At this time our thoughts turn to Theresa May’s bunker, which we politely do not name Untergang but cannot put the word out of mind. The scenes from that film are etched on the mind: the soldiers and functionaries are as polite and dutiful as ever, but the Soviet artillery is now creeping up to the bunker under the Reich Chancellery. Other high-ranking officials in the regime are competing for the rights of succession to the leader’s title. It is all but over.
And now consider the real-time situation of Theresa May. Her flagship policy, the Withdrawal Agreement, which has to be voted on in the Commons, was put on hold when it became clear that the Commons would not support it. No date has yet been announced for that Meaningful Vote. Instead, May flew off—yet again—to Brussels, to plead for some concessions. This was always doomed. She went rattling her begging bowl to the EU, which would never throw her a bent kopek. Their policy has always been to fix May in the Admiral Byng role, shot, as Voltaire said, pour encourager les autres. The EU has no interest whatsoever in seeing the UK make a success of Brexit. And this is now confirmed by the latest EU refusal to give an inch to May in its final position. The encouragement is absolute.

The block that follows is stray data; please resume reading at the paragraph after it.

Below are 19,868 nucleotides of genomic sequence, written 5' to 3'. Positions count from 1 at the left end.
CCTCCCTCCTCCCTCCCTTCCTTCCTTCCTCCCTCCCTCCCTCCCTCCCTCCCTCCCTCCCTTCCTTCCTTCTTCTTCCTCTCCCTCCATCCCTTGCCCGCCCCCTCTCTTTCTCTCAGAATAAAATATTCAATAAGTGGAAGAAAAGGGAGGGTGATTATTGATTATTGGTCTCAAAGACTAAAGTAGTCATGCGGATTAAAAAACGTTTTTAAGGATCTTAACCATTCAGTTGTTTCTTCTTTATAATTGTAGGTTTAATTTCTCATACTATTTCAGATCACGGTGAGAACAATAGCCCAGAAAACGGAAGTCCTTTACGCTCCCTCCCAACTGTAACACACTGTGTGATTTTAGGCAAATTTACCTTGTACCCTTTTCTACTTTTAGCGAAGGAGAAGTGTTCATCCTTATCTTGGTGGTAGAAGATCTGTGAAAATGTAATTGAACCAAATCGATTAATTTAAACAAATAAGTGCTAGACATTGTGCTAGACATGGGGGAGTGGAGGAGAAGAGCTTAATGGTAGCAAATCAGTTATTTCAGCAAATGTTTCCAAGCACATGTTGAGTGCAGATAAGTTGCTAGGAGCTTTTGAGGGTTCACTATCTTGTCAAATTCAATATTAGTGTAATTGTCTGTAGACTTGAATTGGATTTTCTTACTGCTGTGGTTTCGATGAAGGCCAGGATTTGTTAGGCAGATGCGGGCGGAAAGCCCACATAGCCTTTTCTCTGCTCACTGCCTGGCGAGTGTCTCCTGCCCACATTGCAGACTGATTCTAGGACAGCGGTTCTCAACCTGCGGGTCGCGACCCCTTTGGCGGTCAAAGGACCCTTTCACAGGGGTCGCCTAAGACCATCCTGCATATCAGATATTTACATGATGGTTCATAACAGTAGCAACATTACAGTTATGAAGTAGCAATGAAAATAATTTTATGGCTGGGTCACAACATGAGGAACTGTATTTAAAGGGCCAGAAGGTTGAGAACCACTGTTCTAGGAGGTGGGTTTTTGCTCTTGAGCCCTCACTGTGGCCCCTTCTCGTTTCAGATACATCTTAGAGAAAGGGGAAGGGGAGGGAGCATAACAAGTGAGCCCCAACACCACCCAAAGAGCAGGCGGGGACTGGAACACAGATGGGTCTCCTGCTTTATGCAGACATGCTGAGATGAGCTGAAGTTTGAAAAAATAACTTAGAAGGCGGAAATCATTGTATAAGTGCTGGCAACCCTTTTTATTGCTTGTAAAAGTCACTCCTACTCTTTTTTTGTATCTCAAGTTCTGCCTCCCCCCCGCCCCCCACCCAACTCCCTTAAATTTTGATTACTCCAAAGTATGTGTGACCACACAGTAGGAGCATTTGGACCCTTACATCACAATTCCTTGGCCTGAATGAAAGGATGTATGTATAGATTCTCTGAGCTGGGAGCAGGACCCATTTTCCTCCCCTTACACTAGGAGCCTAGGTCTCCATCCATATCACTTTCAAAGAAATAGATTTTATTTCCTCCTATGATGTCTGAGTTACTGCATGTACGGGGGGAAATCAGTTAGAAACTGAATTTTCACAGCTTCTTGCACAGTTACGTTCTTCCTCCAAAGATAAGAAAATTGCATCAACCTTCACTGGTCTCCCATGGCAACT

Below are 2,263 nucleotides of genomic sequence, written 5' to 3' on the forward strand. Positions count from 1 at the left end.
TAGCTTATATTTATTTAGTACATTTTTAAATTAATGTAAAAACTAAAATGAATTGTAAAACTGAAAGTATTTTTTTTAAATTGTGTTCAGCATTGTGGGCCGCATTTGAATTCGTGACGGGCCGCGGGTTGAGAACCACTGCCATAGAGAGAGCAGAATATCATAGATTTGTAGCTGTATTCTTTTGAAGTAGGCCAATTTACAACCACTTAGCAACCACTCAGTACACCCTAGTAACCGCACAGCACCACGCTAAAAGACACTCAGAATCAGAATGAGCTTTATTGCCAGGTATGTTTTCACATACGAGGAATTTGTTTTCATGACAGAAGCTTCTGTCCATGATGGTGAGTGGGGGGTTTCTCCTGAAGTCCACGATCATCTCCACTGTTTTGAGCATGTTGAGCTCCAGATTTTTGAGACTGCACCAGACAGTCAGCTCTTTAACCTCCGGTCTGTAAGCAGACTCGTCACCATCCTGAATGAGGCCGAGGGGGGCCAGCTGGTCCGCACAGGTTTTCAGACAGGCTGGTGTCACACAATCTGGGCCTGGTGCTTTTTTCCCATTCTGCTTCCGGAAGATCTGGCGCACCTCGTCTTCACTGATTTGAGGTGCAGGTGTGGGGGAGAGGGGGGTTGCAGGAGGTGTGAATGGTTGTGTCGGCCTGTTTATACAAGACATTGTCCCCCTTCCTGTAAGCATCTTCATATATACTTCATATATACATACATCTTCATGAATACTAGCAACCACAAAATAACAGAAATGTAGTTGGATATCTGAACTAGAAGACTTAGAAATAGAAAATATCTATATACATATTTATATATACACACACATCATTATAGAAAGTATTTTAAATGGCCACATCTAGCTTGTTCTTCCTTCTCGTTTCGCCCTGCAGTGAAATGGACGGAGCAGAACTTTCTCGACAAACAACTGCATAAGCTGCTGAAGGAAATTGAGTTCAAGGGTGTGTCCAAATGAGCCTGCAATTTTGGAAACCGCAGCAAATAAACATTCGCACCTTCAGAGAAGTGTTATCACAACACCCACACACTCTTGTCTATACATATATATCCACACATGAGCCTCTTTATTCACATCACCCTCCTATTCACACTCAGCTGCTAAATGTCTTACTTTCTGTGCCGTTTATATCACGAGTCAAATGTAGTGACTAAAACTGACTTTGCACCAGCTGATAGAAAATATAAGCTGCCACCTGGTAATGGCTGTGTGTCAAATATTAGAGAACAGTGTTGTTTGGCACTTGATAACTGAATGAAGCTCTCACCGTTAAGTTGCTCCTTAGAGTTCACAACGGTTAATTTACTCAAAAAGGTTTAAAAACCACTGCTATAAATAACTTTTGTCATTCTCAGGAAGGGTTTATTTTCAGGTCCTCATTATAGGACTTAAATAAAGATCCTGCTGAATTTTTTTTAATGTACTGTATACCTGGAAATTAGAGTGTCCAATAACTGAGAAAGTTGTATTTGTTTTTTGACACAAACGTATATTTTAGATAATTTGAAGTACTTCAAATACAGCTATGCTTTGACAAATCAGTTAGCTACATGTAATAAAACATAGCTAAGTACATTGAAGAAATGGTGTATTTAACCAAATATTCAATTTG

Parliament must decide May’s fate within a few weeks at most. Here, there might be glimmers of hope for her: in the vote of no confidence, she got 200 votes of support from the Conservative Party in the Commons, with 117 against. But this is delusionary. As Jacob Rees-Mogg pointed out, 163 of the 200 votes for May are on the Government payroll. They are house-carls. The bulk of those MPs not so favored voted against her and have no reason to change their minds. Two Prime Ministers in modern times were unseated in a Westminster vote, Chamberlain and Thatcher. Both won a majority, and both realized that the vote against them was so significant that the Government could not carry on. And the threat of a general election, which would be mortal to the Conservative Party, has no force: to set aside the fixed-term Parliament law, two thirds of the Commons must vote for that motion. The Conservative Party has many flaws but it is not a death cult. Theresa May, the expert in delay tactics, is shortly to acknowledge “in delay there lies no plenty.”
Ralph Berry writes from England.